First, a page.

These tours are operated with permission from the United States Forest Service under special use
permit. Tours into the Gifford Pinchot National Forest are greatly affected by weather conditions
including snowfall which affects road and trail access along with forest fires and fire restriction.
Day Tour
 Explore Bigfoot habitat in the Gifford Pinchot National Forest
 Learn techniques that have proven to lure these creatures, attempt to call one in
 Learn to cast wild animal tracks with plaster of Paris
 Practice tracking techniques
 With your guides investigate cliff caves and hard to reach areas utilizing drones
 Enjoy a wilderness prepared meal with your guides
 Set up game cameras to get a visual on what's creeping around
 Learn to utilize night vision and thermal imaging technology
 Explore the forest from all angles using drone footage

Muli-day Tour
 Get farther into the bush, exploring Bigfoot habitat, in the Gifford Pinchot National Forest
 Learn techniques that have proven to lure these creatures, attempt to call one in and utilize
night vision while calling at night to spot game animals and Bigfoot (most sightings and
encounters take place at night)
 Practice audio bigfoot howls, whoops and wood knocks and listen for answering calls
 Identify wild animal tracks and cast with plaster of paris (bear, cougar, elk, deer, bobcat,
raccoon, snakes, Bigfoot and others)
 Practice tracking techniques
 Explore cliff caves and hard to reach areas utilizing drones
 In strategic locations set up and later check game and trail cameras for evidence of wild game
 Spend one or more nights in the forest, enjoying campfires when allowed and listening to the
night sounds while Camp in the Gifford Pinchot National Forest in a U.S.F.S. campground
 Alternative to camping is the beautiful Eco Park Resort, located near Mt St Helens. This lodging
is when available and offers breakfast and dinner at a moderate cost.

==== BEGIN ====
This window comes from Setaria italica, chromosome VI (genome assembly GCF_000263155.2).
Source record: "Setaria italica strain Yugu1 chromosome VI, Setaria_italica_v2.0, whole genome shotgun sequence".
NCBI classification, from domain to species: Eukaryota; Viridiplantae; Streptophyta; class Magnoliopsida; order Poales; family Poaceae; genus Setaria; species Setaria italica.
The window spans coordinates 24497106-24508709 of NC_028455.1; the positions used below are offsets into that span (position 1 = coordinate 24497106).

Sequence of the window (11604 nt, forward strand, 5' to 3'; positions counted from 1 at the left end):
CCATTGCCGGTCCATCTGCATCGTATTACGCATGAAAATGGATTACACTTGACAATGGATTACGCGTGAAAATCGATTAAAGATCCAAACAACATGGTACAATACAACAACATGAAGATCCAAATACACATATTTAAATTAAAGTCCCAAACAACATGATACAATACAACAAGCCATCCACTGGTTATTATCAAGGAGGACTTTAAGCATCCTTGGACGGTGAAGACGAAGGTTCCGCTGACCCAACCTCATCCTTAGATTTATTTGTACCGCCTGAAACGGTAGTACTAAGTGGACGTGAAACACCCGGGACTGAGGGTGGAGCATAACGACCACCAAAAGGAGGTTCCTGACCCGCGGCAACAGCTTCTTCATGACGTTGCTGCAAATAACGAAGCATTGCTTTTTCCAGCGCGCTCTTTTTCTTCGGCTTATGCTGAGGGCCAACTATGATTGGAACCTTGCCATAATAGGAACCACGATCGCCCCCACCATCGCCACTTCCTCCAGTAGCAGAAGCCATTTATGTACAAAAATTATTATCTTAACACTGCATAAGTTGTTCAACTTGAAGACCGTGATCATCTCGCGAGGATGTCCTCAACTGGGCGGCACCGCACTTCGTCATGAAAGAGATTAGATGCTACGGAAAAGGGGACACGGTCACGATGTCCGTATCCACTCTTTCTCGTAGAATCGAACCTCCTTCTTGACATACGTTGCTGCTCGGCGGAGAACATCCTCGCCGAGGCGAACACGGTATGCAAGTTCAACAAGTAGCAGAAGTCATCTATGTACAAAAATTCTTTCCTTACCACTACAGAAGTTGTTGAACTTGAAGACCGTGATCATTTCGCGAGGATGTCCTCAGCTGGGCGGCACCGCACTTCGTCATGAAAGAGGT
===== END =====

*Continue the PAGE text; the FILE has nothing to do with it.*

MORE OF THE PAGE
Contact Us

The Country

The majority of our tours take place within the Gifford Pinchot National Forest by special use permit from the U.S.F.S.  The Gifford Pinchot straddles the crest of the rugged Cascade Mountain Range and west including wilderness areas, amazing river valleys, incredible volcanic peaks, cave systems, dense forests and a biome which includes many large game species, small game and predators along with the most magnificent trees in the Pacific Northwest.
The Gifford Pinchot has a very high number of Bigfoot sightings annually and is prime habitat to experience an encounter while searching for these creatures.

Calling with a “knock” instrument

Some of most exciting moments of the adventure tour are when we set up at strategic locations and attempt to elicit an auditory response from a bigfoot.  We use the traditional wood knock method (not completely understood but widely recognized as a form of communication for bigfoot), and we practice imitating “whoop” and howls with our clients.
We believe one method of luring in a bigfoot, who is both a curious creature and an apex predator, is by using what is known as a “predator” call.  This method and other techniques we use, along with our philosophy while exploring the back country in pursuit of these creatures is what we believe sets us apart from “reality TV” and the associated hyperbole.